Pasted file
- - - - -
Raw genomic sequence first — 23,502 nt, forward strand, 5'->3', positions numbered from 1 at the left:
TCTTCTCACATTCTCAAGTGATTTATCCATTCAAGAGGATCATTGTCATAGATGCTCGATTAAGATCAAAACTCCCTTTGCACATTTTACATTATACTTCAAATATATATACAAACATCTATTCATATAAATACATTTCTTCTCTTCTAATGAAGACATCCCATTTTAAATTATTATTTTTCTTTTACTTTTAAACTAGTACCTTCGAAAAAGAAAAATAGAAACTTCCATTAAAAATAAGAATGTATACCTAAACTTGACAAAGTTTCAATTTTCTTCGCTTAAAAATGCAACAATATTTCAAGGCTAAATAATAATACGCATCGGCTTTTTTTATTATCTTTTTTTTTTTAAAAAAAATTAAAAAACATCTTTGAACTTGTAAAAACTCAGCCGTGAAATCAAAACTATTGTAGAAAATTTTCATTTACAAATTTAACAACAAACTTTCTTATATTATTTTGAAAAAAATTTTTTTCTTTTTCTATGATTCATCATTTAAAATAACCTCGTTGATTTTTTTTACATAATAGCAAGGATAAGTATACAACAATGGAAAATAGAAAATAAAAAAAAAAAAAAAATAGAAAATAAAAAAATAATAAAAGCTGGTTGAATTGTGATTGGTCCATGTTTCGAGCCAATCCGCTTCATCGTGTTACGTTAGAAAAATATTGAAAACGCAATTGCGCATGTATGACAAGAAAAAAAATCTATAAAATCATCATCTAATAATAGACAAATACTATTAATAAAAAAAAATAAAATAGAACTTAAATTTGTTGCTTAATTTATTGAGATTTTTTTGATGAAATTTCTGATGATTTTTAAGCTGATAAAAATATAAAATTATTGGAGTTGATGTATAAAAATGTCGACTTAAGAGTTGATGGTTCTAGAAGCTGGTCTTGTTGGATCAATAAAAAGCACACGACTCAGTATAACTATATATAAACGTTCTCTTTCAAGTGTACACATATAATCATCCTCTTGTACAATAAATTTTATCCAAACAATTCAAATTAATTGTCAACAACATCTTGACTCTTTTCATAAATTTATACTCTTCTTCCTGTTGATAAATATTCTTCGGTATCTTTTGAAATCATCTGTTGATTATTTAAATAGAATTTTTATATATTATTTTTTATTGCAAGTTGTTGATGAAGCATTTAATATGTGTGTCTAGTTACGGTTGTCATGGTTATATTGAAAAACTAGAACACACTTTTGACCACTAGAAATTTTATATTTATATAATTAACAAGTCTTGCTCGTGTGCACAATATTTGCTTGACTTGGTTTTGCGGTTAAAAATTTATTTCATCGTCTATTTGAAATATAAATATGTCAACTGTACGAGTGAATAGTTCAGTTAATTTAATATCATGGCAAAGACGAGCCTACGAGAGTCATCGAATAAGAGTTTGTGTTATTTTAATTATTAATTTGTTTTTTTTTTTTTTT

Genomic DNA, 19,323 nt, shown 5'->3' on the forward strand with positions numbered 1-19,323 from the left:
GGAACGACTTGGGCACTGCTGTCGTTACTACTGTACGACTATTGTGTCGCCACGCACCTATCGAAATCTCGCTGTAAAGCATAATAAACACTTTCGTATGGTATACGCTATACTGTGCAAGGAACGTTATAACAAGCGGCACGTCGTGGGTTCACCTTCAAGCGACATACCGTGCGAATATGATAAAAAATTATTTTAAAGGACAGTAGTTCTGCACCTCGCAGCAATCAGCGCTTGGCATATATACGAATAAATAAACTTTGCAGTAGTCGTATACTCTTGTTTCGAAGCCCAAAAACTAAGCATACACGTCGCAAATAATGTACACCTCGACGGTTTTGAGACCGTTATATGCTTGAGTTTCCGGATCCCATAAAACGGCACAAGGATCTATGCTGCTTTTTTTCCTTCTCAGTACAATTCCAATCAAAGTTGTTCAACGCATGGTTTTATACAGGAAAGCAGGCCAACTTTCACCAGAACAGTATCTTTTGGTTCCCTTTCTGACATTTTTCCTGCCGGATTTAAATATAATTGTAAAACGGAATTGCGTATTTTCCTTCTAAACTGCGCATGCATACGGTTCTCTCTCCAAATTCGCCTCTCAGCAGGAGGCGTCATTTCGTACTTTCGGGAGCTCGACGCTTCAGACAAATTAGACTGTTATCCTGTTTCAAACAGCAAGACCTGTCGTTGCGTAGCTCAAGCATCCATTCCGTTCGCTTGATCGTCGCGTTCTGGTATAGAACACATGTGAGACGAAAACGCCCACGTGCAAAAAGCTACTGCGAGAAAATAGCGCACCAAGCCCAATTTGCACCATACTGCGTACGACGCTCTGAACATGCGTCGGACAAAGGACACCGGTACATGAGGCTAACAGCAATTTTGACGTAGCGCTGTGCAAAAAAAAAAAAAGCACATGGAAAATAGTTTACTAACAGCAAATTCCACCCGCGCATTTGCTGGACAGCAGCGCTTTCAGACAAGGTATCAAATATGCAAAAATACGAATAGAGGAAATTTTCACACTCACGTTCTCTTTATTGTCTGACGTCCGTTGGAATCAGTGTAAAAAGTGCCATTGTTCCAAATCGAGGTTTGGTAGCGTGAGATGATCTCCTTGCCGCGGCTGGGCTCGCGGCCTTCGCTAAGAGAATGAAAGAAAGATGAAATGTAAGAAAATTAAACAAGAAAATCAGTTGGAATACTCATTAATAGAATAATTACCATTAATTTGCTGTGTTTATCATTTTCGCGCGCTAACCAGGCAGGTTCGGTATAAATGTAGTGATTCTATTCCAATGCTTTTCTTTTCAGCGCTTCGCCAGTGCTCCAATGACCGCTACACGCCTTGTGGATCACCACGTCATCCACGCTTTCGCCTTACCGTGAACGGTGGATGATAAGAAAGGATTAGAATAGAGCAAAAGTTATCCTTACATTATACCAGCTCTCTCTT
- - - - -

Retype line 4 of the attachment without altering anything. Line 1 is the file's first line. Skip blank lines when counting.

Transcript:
GGAACGACTTGGGCACTGCTGTCGTTACTACTGTACGACTATTGTGTCGCCACGCACCTATCGAAATCTCGCTGTAAAGCATAATAAACACTTTCGTATGGTATACGCTATACTGTGCAAGGAACGTTATAACAAGCGGCACGTCGTGGGTTCACCTTCAAGCGACATACCGTGCGAATATGATAAAAAATTATTTTAAAGGACAGTAGTTCTGCACCTCGCAGCAATCAGCGCTTGGCATATATACGAATAAATAAACTTTGCAGTAGTCGTATACTCTTGTTTCGAAGCCCAAAAACTAAGCATACACGTCGCAAATAATGTACACCTCGACGGTTTTGAGACCGTTATATGCTTGAGTTTCCGGATCCCATAAAACGGCACAAGGATCTATGCTGCTTTTTTTCCTTCTCAGTACAATTCCAATCAAAGTTGTTCAACGCATGGTTTTATACAGGAAAGCAGGCCAACTTTCACCAGAACAGTATCTTTTGGTTCCCTTTCTGACATTTTTCCTGCCGGATTTAAATATAATTGTAAAACGGAATTGCGTATTTTCCTTCTAAACTGCGCATGCATACGGTTCTCTCTCCAAATTCGCCTCTCAGCAGGAGGCGTCATTTCGTACTTTCGGGAGCTCGACGCTTCAGACAAATTAGACTGTTATCCTGTTTCAAACAGCAAGACCTGTCGTTGCGTAGCTCAAGCATCCATTCCGTTCGCTTGATCGTCGCGTTCTGGTATAGAACACATGTGAGACGAAAACGCCCACGTGCAAAAAGCTACTGCGAGAAAATAGCGCACCAAGCCCAATTTGCACCATACTGCGTACGACGCTCTGAACATGCGTCGGACAAAGGACACCGGTACATGAGGCTAACAGCAATTTTGACGTAGCGCTGTGCAAAAAAAAAAAAAGCACATGGAAAATAGTTTACTAACAGCAAATTCCACCCGCGCATTTGCTGGACAGCAGCGCTTTCAGACAAGGTATCAAATATGCAAAAATACGAATAGAGGAAATTTTCACACTCACGTTCTCTTTATTGTCTGACGTCCGTTGGAATCAGTGTAAAAAGTGCCATTGTTCCAAATCGAGGTTTGGTAGCGTGAGATGATCTCCTTGCCGCGGCTGGGCTCGCGGCCTTCGCTAAGAGAATGAAAGAAAGATGAAATGTAAGAAAATTAAACAAGAAAATCAGTTGGAATACTCATTAATAGAATAATTACCATTAATTTGCTGTGTTTATCATTTTCGCGCGCTAACCAGGCAGGTTCGGTATAAATGTAGTGATTCTATTCCAATGCTTTTCTTTTCAGCGCTTCGCCAGTGCTCCAATGACCGCTACACGCCTTGTGGATCACCACGTCATCCACGCTTTCGCCTTACCGTGAACGGTGGATGATAAGAAAGGATTAGAATAGAGCAAAAGTTATCCTTACATTATACCAGCTCTCTCTT